- Pem-Air - The Community Airline That Did It All
- by Del O'Brien, Q.C. Juris D.
- Published by Burnstown Publishing House, Burnstown, Ontario, 2015
- 6" X 9" trade paperback
- 158 pages, including an introduction by Bob Gould and an author's biography
For 32 years, from 1970 to 2002, Pem-Air flew scheduled and charter flights from its base in Pembroke, Ontario without a death or serious injury, which is quite remarkable. Its safety record alone would put it above most other small Canadian air carriers, but Pem-Air was quite different from the typical small airline. It was a community-building project, started by local Pembroke business men with the aim of bringing economic growth to the small Ottawa Valley town.
The book's author, Del O'Brien, is uniquely qualified to tell the story of Pem-Air. O'Brien is a local Pembroke lawyer who was also the founding chairman of the Pembroke Airport Commission in 1968 and became the founding president of Pem-Air in 1970. He was there from beginning to end of Pem-Air and to some extent this history of the airline is his own personal memoir from the period. He is also a private pilot and aircraft owner and so understands the language of aviation as well as the business and legal sides.
When O'Brien opened his law practice in Pembroke in 1966, the town had no airport and no air service. With the large army base at Petawawa nearby, plus Atomic Energy of Canada Limited's Chalk River facility in Deep River, there was no shortage of need for an air service, though. Furthermore the town's attempts to attract businesses to locate there often hinged on air connections and, lacking them, businesses often located elsewhere.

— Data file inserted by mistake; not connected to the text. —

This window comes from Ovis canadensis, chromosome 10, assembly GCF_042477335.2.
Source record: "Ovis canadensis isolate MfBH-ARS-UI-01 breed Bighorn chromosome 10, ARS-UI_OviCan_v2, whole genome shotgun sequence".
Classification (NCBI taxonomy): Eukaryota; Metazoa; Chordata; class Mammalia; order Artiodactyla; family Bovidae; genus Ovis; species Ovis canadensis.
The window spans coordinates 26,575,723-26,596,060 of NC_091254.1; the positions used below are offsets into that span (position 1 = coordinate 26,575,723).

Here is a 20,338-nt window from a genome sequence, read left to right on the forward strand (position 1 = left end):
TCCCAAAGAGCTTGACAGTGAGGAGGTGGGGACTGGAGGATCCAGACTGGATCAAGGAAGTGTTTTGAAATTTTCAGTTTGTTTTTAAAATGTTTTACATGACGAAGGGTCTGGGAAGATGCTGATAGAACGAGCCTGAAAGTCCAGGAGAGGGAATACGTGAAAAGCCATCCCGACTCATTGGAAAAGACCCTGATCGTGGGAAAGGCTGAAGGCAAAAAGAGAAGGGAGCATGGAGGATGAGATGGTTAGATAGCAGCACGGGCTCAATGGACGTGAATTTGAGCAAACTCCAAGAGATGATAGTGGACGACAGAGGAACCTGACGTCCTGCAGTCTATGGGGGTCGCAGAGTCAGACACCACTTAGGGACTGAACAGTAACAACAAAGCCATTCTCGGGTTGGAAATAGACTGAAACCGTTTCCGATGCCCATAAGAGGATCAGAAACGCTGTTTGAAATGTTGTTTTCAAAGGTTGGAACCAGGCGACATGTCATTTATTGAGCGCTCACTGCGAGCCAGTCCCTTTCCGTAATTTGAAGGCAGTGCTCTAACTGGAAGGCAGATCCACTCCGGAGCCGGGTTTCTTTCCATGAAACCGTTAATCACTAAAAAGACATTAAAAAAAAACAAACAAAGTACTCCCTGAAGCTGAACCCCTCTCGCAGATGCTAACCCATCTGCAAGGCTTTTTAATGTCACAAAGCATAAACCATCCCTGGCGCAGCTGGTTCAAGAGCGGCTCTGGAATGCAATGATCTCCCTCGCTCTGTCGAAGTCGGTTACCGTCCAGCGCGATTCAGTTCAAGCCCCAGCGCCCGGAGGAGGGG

To address the problem, the town first built an airport, with O'Brien leading the venture in securing Bliss Brown's small grass airstrip for development and expansion. That was followed by airline service being initiated by Royal Air of Montreal. Service started in August 1968 with a Douglas DC-3 flying Pembroke to Toronto. Royal Air later applied to the Canadian Transportation Commission to serve the town with a Fokker F-27 turboprop, but the CTC rejected the application, a turn of events the author suggests was due to Air Canada's influence, a recurring villain in this story. Royal Air suspended service and that left the town without air connections again.
AECL indicated that they really needed daily air service to Toronto to maintain their nuclear facility and staff and this encouragement moved O'Brien to start a new airline as a community project. He approached many of the town's leading citizens and sold them each $5,000 shares in the new service, to be called Pem-Air. The new airline initially operated one Beechcraft Model 18, purchased for $20,000 and started service on 1 May 1970.